Strategic Therapies

Strategic Therapy: Its Origin and Influence
Strategic therapies are a unique form of therapies, dealing with families, of which began in the early 1950’s. Even though this approach is critiqued by many professionals in the field of family therapy, it has been found to be fairly effective. In reading Family Therapy: An Overview, I discovered that strategic approaches are focused on changing or modifying the solutions, not the problem. The various models focus on the behavioral patterns in the family, the solutions in which the families utilize to respond or solve the problems and the hierarchies that lie within the families (Goldenberg & Goldenberg, 2008). The interventions within these models include paradoxical intervention, first-order and second-order changes, the therapeutic double bind approach, redefining, prescribing, reframing, etc. (Goldenberg & Goldenberg, 2008).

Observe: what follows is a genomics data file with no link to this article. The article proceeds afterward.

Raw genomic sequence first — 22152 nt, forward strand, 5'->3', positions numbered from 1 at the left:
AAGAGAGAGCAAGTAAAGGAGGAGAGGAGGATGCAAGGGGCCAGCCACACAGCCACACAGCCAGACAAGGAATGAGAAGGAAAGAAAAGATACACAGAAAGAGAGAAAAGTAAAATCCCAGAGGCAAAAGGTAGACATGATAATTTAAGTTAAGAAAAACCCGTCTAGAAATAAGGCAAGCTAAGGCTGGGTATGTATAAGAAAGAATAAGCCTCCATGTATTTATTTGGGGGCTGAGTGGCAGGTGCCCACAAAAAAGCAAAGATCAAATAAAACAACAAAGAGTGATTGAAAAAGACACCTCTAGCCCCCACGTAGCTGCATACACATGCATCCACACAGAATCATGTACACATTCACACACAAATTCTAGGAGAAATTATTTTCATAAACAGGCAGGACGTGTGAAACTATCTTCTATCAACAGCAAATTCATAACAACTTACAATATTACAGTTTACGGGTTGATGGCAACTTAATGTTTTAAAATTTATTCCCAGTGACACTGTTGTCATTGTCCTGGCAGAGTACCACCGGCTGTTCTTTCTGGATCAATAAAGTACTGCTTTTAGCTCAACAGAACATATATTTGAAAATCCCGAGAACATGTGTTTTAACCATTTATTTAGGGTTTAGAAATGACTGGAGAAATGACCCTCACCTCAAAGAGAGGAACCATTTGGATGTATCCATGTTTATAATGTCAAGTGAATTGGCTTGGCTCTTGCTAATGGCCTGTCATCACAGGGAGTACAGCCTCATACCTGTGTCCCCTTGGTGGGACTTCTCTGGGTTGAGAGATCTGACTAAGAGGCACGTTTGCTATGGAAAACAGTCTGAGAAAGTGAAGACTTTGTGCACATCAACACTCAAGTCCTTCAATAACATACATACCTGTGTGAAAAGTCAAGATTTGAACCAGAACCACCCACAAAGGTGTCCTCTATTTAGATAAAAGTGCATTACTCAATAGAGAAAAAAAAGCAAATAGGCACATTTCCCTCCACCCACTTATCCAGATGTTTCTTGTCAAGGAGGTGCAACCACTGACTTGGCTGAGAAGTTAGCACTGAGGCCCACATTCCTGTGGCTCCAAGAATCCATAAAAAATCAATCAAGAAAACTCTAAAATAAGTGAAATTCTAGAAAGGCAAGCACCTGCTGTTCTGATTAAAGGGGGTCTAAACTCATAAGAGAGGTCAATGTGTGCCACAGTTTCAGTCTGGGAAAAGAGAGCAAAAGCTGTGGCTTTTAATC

There are four outlooks that Family Therapy: An Overview reviews: “the original Mental Research Institute (MRI) Interactional view, the brief therapy principles and therapeutic procedures that characterize current MRI activities, the strategic therapy refinements advanced primarily by Jay Haley and Cloe Madanes, and the strategic-related efforts developed in Milan, Italy, by Mara Selvini-Palazzoli and her associates” (Goldenberg & Goldenberg, 2008). The last outlook is based on social construction and will not be theory discussed in this document.
Goldenberg & Goldenberg emphasize that the strategic approach to family therapy has a basis in the “Communications Outlook”, expressing that verbal and non-messages and their perceptions play a large role in the strategies. “Communication theorists argue that a circular interaction continues between people because each participant imposes her own punctuation; each arbitrarily believes that what she says is caused by what the other person says” (Goldenberg & Goldenberg, p. 263, 2008). This view of communication within the family offers clues of...